Steven J. DuBord
The U.S. federal government possesses the largest stockpile of gold in the world, but even with record high prices, it isn’t likely to be selling any. In fact, other countries and global central banks are building up their gold reserves as the dollar’s value plummets.
The federal deficit for October reached a record-setting level for that month: $176 billion. The Treasury Department made the announcement on November 13, saying the shortfall occurred as income of $135 billion was exceeded by $311 billion in spending.
Many small banks are turning down federal money from the Troubled Asset Relief Program (TARP) because they recognize that it comes with too many strings attached. Additionally, the small businesses they primarily cater to “need lines of customers, not lines of credit,” as ABC News put it on November 9.
The unemployment rate shot from 9.8 percent in September to 10.2 percent in October, the highest it has been since 1983, the Labor Department reported on November 6. In response, the Obama administration is set to sign a $24-billion economic stimulus bill.
According to statistics from the U.S. Census Bureau, the poverty rate is at an 11-year high while household incomes are at a 10-year low, all thanks to the worst recession since the Great Depression.
As inexpensive Chinese-made automobile tires keep rolling into the United States and U.S. tire manufacturers struggle to stay in business, President Obama will soon have to decide whether or not to impose a tariff on the imports.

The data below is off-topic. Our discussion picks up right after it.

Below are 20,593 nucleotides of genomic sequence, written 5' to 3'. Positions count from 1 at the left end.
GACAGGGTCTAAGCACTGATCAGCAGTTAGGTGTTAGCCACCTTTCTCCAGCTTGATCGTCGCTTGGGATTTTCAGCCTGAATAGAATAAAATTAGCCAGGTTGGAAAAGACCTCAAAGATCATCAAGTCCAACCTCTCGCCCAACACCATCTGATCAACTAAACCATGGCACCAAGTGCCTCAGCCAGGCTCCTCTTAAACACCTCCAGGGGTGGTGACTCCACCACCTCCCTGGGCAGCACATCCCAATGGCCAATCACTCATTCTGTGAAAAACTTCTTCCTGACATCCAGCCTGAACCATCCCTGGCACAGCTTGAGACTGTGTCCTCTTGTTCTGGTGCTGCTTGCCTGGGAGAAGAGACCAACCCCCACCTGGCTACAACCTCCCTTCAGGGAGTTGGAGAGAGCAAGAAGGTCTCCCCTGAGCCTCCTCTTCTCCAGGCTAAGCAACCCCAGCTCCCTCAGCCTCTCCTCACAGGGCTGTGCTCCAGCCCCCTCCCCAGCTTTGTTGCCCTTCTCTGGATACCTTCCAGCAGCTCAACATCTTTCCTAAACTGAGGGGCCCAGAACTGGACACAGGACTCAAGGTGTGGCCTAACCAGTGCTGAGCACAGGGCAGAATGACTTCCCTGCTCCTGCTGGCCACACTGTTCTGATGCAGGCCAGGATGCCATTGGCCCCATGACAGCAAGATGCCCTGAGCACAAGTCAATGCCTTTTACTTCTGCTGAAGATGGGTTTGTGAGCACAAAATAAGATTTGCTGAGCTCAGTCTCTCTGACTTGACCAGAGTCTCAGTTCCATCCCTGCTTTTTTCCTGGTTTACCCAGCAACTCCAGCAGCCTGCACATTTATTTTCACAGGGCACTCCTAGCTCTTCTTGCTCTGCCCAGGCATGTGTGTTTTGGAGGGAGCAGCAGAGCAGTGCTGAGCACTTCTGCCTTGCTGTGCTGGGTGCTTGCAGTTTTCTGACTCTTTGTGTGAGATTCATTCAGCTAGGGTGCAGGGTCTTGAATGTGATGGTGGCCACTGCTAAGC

The Federal Communications Commission is launching an investigation of the nation’s wireless industry to root out any anti-competitive practices and to decide what regulations should be imposed for the supposed benefit of consumers, Wired reported on August 27.
Like one of the old jalopies it is supposed to remove from the road, the $3-billion cash-for-clunkers program sputtered to a close on August 24. The allegedly successful boost to the economy left in its wake “a nightmare of red tape and computer glitches for dealers who are owed millions of dollars by the government,” the Los Angeles Times reported on August 25.
Wal-Mart on June 30 sent a letter to President Barack Obama stating its support for the federal government forcing all employers to provide insurance for their employees.
On June 17, President Barack Obama proposed sweeping changes to federal regulation of financial markets. Bloomberg.com called it “the biggest overhaul of market rules in more than seven decades.”